The cost of insuring your car has increased greatly increased in the UK, according to research from a price comparison website.
Confused.com revealed the cost of vehicle insurance had increased by 19 per cent (virtually one-fifth) within the last 12 months, as part of its quarterly car insurance price index, and that the spike was the biggest in five years.
That takes the average cost of a comprehensive car insurance plan from £600 the same time in 2015 to £715 in 2016.
In terms of regions, Northern Ireland saw a 25 per cent increase, taking the average to a whopping £863. Meanwhile those who live in the Scottish Hebrides saw an increase of 42 per cent – the largest increase ever recorded since the index began in 2006.
London motorists, unsurprisingly, pay the highest premiums of any region, at £1,149 – £449 above the national average. West central London witnessed an increase of 36 per cent.
In terms of age, the data revealed 17-year-olds only saw an 8 per cent increase, helping the average premium to break the £2,000 barrier. Those over 61 saw an increase of 24 per cent but the average is a mere £418.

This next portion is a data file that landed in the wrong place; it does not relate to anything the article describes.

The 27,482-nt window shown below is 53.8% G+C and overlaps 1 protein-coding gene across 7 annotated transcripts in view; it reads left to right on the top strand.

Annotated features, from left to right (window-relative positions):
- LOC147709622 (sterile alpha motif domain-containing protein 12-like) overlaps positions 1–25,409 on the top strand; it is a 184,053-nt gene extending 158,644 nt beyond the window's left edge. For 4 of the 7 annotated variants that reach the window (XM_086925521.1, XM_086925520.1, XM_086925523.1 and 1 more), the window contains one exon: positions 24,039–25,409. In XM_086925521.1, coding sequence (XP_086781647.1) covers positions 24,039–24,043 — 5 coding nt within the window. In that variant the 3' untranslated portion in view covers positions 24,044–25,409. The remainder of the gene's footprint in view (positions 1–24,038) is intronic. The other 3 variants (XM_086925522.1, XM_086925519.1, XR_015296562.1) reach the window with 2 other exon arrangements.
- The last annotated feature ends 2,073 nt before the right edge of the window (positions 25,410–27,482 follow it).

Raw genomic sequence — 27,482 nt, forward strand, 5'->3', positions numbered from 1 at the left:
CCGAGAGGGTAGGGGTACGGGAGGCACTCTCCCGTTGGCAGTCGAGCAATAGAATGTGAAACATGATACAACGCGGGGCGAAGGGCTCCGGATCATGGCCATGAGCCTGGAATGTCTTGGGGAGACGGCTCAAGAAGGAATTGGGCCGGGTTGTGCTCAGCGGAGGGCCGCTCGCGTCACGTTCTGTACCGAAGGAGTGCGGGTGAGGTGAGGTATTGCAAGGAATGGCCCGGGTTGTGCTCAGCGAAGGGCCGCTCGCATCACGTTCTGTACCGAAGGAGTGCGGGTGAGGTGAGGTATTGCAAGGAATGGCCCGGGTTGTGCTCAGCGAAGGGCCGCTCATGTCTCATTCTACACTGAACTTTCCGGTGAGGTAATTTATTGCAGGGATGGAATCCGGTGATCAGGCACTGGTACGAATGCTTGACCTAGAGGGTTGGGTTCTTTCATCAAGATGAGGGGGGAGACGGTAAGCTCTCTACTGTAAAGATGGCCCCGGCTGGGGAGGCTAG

Even though increased car insurance makes motoring even harder to bear, it is worth noting premiums are still below the £858 average seen in 2011, although give it another year and we get the feeling they will top it.
Amanda Stretton at Confused.com said that, despite the big increase, insurance companies are still losing money. “Insurance companies are still not making a profit,” she explained. “The most recent figures show that, for every £1 that an insurance company takes in premium, its costs are more than £1.01.”
She added: “We saw a similar increase in premiums at the end of 2009 through to the beginning of 2010 and it continued at even greater rates until mid-2011, when we started to see the decrease.”